I’ve been a keen Android user for many years now; as I am with all things Linux. I really do believe that Linux, and other associated FOSS software, has proven a great advantage for us bipedals, allowing those in a not so fortunate financial situation to still use high grade software and achieve their goals. And Linux has had what can only be described as an enviable track record with security – it hasn’t come out completely unscathed but it has remained consistently ( considering it is one of the most complex ) a very secure piece of software. And many other FOSS software project exhibit the same vein of stability and security.
There is a whole lot of rhetoric and FUD from commercial companies regarding the use of FOSS in the enterprise, but that is just what it is and mostly without substance. FOSS has proven itself over the years and is not only the biggest class of software used world-wide for Internet infrastructure, but it has also made huge inroads in the corporate market and is now a standard there.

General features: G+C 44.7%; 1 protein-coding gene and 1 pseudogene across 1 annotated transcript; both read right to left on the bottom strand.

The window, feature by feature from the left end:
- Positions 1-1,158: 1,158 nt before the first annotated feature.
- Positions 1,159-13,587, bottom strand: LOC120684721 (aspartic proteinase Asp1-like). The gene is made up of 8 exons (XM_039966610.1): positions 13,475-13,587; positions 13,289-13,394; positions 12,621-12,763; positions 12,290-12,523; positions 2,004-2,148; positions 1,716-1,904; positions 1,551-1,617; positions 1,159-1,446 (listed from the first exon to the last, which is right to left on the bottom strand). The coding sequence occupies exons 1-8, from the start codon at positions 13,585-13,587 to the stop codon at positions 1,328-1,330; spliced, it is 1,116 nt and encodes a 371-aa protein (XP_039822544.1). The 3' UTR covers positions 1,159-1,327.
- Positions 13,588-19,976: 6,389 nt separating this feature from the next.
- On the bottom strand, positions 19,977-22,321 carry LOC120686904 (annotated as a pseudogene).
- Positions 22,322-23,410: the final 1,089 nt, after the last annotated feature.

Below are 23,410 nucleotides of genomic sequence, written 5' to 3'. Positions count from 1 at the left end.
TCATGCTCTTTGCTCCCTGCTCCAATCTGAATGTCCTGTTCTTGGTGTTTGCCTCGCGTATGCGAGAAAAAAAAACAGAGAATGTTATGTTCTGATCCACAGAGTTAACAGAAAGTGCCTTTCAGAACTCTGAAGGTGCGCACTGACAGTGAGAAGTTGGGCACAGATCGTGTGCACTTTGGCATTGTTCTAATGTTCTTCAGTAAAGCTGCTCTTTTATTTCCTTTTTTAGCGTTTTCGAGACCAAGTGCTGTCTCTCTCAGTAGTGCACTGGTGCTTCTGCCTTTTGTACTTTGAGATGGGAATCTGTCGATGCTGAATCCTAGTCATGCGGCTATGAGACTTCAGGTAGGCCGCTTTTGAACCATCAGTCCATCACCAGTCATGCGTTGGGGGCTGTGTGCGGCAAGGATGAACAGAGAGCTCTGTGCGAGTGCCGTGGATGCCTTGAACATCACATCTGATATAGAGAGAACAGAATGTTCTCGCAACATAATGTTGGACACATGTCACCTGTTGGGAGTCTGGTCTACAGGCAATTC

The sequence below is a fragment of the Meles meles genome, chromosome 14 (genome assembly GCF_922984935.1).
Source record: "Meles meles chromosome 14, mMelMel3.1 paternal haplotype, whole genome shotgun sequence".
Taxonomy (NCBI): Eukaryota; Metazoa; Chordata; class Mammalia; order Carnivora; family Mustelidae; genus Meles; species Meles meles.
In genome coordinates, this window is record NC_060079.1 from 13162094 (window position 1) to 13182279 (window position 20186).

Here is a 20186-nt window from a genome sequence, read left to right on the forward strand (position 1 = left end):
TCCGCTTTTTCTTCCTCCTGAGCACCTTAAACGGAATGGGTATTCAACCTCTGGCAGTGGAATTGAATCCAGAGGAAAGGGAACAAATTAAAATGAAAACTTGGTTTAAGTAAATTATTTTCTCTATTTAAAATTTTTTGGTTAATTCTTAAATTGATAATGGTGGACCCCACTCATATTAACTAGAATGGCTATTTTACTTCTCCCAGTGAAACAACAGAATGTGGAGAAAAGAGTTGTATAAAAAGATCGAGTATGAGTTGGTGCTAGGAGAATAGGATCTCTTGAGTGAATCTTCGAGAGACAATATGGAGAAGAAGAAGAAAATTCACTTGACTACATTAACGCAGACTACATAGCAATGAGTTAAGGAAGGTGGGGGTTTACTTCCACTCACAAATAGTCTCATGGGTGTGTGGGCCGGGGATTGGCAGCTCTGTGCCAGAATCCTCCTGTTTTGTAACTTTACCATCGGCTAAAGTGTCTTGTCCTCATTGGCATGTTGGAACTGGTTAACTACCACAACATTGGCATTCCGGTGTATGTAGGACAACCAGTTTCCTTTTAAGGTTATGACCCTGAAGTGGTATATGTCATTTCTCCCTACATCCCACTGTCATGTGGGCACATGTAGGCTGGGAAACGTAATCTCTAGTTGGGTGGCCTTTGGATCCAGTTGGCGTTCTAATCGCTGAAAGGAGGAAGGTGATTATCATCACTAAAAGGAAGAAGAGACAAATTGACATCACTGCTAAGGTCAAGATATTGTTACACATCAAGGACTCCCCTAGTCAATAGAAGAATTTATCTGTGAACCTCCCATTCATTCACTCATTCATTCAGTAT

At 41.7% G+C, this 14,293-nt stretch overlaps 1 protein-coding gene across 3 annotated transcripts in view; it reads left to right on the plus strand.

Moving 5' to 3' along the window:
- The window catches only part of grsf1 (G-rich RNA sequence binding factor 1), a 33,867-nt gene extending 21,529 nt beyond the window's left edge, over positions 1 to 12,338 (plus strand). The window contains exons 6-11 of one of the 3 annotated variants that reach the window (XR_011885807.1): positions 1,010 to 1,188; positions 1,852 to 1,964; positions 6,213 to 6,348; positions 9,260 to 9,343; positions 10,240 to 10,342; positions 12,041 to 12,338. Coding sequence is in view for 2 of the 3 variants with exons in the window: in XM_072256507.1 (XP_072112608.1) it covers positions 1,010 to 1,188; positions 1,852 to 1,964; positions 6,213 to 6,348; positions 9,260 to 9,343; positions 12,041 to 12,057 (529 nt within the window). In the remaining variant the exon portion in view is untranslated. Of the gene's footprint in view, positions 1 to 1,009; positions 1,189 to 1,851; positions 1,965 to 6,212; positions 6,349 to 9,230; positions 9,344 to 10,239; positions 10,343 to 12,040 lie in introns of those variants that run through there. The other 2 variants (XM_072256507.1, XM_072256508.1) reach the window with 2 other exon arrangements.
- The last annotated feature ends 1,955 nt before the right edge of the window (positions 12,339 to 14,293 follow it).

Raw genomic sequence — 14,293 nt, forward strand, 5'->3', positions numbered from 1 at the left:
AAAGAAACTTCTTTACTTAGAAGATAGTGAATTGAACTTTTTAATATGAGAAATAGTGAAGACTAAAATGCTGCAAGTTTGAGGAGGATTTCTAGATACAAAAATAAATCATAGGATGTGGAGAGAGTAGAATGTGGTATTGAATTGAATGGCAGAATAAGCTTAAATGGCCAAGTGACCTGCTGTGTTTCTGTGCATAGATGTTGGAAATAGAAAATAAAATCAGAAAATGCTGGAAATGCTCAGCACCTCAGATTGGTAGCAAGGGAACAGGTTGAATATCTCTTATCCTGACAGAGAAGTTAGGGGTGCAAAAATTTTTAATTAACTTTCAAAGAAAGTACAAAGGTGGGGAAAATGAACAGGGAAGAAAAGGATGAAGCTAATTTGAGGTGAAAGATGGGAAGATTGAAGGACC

So the fact that Android as a platform has become so-to-say ubiquitous is very good news. Of course, any ubiquitous platform becomes a target for crackers, malware and virus vectors ( witness the thriving market for Windows-based security issues ). And it’s clear from many sources that there is a very large proportion of bad stuff targeting Android. What’s not so clear, and has been absent almost completely from those spouting the numbers ( mostly AV companies ), is how much of this stuff is actually having an effect on Android.
And the answer is apparently very little:
So for those running Android, don’t believe the security hype – just make sure you follow good security practices when using your mobile phone or tablet ( well in fact any computing device ) and you’ll be fine.